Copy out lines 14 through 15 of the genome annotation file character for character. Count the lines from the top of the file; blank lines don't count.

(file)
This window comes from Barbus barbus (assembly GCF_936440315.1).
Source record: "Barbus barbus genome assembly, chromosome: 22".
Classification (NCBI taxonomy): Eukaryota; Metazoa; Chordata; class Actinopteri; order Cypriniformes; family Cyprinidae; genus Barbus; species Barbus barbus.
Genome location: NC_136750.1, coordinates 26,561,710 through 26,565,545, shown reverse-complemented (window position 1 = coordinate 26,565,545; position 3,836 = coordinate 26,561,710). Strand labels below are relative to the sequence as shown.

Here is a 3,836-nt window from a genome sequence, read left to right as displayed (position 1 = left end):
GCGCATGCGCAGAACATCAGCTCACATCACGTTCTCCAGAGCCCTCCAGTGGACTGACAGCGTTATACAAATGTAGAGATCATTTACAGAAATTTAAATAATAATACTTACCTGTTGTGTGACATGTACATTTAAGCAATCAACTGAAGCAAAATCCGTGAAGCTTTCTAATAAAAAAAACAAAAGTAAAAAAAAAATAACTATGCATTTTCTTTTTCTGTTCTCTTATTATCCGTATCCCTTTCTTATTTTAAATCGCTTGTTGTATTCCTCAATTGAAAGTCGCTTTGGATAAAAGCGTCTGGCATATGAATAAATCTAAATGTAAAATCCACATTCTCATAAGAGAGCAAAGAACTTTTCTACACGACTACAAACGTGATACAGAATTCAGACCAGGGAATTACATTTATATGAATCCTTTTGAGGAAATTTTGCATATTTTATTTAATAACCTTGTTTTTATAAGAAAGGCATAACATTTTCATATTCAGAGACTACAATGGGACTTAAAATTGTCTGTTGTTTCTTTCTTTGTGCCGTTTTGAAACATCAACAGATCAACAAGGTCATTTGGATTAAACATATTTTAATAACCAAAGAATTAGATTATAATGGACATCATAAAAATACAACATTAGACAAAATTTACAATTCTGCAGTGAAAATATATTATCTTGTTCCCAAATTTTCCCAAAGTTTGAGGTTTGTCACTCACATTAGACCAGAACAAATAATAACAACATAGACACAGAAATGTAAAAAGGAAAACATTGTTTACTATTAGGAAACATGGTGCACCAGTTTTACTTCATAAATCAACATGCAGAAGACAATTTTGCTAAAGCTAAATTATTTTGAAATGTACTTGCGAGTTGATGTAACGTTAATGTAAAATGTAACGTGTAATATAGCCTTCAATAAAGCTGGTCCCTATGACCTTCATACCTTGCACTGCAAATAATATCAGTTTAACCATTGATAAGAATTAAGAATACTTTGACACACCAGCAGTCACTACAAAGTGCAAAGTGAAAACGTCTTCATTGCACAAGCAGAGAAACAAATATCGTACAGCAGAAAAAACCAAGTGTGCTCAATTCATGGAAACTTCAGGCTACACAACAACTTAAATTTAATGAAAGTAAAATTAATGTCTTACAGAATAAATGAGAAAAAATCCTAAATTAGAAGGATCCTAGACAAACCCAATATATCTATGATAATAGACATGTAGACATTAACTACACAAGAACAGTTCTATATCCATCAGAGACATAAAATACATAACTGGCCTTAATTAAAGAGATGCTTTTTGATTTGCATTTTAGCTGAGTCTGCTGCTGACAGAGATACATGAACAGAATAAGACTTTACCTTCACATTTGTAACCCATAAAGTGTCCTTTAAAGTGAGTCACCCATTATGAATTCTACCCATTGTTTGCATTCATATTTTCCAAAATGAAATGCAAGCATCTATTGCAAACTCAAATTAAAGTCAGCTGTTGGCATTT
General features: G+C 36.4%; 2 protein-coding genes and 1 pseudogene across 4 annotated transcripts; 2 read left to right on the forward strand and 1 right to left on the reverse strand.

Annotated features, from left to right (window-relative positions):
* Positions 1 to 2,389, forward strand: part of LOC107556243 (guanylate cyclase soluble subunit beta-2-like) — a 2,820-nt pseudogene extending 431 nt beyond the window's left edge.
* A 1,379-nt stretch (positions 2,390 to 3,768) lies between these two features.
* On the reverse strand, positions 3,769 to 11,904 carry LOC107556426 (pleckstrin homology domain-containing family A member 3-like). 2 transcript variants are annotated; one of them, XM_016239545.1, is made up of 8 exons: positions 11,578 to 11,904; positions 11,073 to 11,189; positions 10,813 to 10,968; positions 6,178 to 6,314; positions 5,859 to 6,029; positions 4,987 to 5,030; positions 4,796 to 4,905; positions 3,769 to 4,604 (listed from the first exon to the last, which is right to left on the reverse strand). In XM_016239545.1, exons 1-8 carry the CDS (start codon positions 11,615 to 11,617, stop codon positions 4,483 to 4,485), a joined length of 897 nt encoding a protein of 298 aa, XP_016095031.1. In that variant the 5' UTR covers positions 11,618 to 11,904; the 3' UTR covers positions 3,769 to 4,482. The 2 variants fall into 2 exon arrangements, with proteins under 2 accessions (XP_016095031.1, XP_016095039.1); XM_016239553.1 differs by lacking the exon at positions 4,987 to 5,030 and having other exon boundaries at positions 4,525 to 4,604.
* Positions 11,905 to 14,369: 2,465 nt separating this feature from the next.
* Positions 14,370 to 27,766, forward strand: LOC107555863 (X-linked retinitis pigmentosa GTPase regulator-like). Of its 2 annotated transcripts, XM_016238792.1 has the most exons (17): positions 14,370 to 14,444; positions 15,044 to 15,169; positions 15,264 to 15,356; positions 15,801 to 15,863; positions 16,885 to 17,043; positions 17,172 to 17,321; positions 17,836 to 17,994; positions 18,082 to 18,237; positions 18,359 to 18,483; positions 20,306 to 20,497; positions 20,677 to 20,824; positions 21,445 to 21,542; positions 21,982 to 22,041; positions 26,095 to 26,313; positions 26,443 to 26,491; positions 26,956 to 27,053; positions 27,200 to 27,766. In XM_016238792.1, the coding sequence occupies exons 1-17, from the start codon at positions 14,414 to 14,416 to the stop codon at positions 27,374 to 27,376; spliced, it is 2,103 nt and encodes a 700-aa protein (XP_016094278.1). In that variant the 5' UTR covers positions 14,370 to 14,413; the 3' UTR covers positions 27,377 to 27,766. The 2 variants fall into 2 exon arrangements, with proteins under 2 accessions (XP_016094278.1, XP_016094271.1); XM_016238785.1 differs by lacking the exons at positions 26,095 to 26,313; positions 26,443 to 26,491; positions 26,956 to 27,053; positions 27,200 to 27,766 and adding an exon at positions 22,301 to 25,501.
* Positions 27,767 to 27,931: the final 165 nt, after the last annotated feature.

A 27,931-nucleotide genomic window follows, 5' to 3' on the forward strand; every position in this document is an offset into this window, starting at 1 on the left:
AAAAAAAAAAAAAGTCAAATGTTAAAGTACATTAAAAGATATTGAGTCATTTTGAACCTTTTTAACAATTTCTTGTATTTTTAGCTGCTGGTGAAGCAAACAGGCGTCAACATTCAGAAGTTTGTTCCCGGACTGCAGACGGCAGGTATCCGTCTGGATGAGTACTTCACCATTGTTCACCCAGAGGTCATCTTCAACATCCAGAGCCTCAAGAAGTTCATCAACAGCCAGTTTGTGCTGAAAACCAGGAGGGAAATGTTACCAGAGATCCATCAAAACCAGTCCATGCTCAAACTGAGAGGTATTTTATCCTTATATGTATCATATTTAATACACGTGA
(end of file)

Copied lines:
* Positions 27,767 to 27,931: the final 165 nt, after the last annotated feature.

A 27,931-nucleotide genomic window follows, 5' to 3' on the forward strand; every position in this document is an offset into this window, starting at 1 on the left: